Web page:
• Katie Stagliano, Founder & Chief Executive Gardner of Katie’s Krops, & film subject in The Starfish Throwers
  • David Dayhoff, Director of Partnership Engagement and Advocacy at Hunger-Free Minnesota
  • Michael Chaney, Founder of Project Sweetie Pie
  • LaDonna Sanders-Redmond, Education & Outreach Coordinator for Seward Coop


Click here for Trailer:


Minneapolis Wants Your Urban Agriculture Ideas

Good people of Minneapolis!

We have until April 4th to give the city of Minneapolis our thoughts about what are the most challenging barriers to urban agriculture. Please take a moment and rank the following 13 challenges using the Survey Monkey below:

Click here to take survey

Vishwarupa [Vish] Vasani, MPH, CHES Prevention Specialist with the Policy & Community Programs at the Minneapolis Health Department conducted a focus group which identified these as the most challenging barriers to overcome.

We now need you to take a moment to let us know what you have found to be the most vexing, and what you would like the city to focus on first. It’s hard, we would want all of these barriers to go away. However, let’s work together to get a few resolved ASAP!

Click here to take survey

Springing into Action!

March 26 at 8:15 am in Room 5 of the State Office Building

GREAT NEWS!!!….All our hard work paid off!!…We got a formal hearing!!>..NOW we need YOU to show up!!!….

Good people!
Thank you for staying engaged and continuing to make your voice heard at the Capitol!
Our Urban Agriculture bills will be heard in the House Urban Agriculture Policy Committee this Wednesday, March 26th, at 8:15am in Room 5 of the State Office Building.
Make sure to RSVP and attend in support!
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Seed Saving with Master Gardeners

Seed Saving Class AND a Beginning Vegetable Gardening Class at MSHS

MSHS has a couple of great and inexpensive classes coming up.  Enrollment is limited, and pre-registration is required. Please call the MSHS office at 651-643-3601.

Seed Saving – Best Practices Tuesday March 18, 6:30 to 8:00 p.m.MSHS Classroom 2705 Lincoln DriveRoseville, MN  55113 $10 MSHS members, $15 nonmembers

Agriculture and gardening, seed saving is the practice of saving seeds or other reproductive material from vegetables, grain, herbs, and flowers for use from year to year. Seeds are generous – one plant can yield over a decade’s worth of seed, saving you incredible amounts of money while offering more varieties to work with in your garden. Learn new skills to be successful at seed saving to ensure desired characteristics are retained.  You can achieve seed saving success! You will learn rules to save seed from your own garden.  You then can share both seed and seed saving knowledge with family and friends.  Cosponsored by Seed Savers Exchange, Instructor Marty Bergland is a lifelong gardener and Master Gardener Emeritus. She is owner of Heirloom House MN, and a lifetime member of Seed Savers Exchange.  Marty has authored several publications.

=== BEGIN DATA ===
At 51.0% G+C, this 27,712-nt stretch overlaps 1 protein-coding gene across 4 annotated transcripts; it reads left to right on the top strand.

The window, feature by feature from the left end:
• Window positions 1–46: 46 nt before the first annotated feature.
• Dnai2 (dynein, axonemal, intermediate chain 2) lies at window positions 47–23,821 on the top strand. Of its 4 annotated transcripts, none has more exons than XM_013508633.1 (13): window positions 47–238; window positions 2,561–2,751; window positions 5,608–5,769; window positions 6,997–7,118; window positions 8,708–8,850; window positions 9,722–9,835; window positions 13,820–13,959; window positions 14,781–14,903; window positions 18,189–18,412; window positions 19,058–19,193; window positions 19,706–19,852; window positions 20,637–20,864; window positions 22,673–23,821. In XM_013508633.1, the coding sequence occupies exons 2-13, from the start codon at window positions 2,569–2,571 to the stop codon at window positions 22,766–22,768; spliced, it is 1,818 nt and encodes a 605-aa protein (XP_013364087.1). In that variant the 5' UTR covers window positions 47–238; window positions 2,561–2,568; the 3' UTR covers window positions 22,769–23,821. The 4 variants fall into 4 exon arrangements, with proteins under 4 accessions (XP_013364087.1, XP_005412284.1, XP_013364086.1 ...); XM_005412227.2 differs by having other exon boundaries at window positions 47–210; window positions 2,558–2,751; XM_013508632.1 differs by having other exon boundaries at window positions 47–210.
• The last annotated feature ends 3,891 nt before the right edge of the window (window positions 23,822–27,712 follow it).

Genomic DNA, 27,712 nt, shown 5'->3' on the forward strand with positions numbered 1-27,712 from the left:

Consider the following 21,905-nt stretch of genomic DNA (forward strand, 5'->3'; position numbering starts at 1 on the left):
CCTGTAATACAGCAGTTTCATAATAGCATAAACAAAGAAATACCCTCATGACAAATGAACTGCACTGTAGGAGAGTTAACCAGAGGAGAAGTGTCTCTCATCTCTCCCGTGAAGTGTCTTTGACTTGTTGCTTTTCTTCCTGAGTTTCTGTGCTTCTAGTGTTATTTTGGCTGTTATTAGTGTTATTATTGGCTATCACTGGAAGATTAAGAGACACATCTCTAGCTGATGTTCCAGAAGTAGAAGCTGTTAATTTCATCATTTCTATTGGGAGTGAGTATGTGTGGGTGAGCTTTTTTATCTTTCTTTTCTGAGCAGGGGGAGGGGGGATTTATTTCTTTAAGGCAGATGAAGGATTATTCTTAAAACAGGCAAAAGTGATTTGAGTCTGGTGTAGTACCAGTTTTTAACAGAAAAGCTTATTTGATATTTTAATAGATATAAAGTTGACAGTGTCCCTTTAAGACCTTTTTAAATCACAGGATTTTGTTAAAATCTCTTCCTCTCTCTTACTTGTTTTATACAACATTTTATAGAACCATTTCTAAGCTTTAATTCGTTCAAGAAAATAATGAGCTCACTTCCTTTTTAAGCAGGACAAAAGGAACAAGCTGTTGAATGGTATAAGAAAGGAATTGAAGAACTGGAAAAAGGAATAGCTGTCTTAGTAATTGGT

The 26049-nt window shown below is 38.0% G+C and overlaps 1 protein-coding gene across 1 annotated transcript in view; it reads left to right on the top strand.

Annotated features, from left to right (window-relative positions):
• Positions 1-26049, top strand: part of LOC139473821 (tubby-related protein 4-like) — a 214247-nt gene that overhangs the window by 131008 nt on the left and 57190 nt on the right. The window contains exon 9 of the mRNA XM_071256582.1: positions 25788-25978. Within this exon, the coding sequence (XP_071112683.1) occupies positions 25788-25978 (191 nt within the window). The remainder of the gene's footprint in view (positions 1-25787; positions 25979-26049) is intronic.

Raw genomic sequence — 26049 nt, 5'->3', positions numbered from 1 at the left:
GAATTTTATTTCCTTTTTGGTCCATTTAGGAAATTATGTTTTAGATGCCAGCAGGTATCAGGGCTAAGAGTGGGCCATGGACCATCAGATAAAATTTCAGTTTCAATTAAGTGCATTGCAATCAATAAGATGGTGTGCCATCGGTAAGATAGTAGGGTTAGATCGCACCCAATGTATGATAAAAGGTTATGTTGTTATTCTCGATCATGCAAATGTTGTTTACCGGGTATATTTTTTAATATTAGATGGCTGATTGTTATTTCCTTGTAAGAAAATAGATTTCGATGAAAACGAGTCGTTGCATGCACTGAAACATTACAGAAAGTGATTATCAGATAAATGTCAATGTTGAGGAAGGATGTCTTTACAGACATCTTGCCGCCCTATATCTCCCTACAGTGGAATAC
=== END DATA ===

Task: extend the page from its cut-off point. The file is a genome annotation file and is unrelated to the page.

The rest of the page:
Beginning Vegetable Gardening Tuesday April 15, 22, 29, May 6, 13 and 20 (6 sessions)6:00 to 8:00 p.m.Location MSHS Classroom 2705 Lincoln DriveRoseville, MN  55113 $30 for all 6 classes. You will receive a certificate of completion if you complete 5 out of 6 classes.

Would you like to start a vegetable garden but don’t know where to start? This series is intended for those with little or no gardening experience.  Learn how to develop a garden plan, choose the best vegetables for your site and maintain your garden throughout the growing season. Classes include presentations, handouts, demonstrations and valuable hands-on activities. Instructors: U of M Extension Master Gardeners from Ramsey County.  Refunds will not be issued for nonattendance except by cancellation at least one week prior to class. MSHS requires a five-student minimum to hold a class. If a class is going to be cancelled, you will be notified three days prior to the class’s start date. You will get a refund if MSHS cancels the class.

Questions? Contact Vicky VogelsCommunity Outreach CoordinatorMinnesota State Horticultural Society2705 Lincoln DriveRoseville, MN  55113                          651-643-3601, ext 211

Urban Gardening Goes to the Fair!

Thanks to dozens of Project Sweetie Pie supporters and hundreds of corporations and individuals. Urban gardening had its day at the Mn State Fair. Our partner Burpee Seeds provided enough packets to distribute to the hundreds of State-Fair Goers. We will be using these seeds during the winter to start seedlings for next year’s gardens.

Armed with produce and knowledgeable volunteers!

We were armed with sample produce from Minneapolis urban gardens, seeds from Burpee, handbills, cards and knowledgeable volunteers. Project Sweetie Pie brought the story of the inner city green revolution to the state fair. Young volunteers led conversations which ranged from recipes for pickles, to mulching, soil testing, harvesting produce from scattered sites and volunteering. Many visitors wanted to volunteer for a day or two here or there. And, of course the answer is resoundingly YES! Let us know if you are available to help tend to the gardens between now and the fall by contacting us here!

The events at the Mn State Fair were another way to get the message to countless people that Minneapolis is positioned to become an urban gardening model. Next year, Project Sweetie Pie will explore straw-bale gardening, raised beds on pallets similar to what is being done in Seattle WA, and assigning a master gardener to each garden. As well, more classes are planned to help people use, store and freeze foods from the gardens. We invite you to be a part of this exciting transition.

Here are some photos of the fair: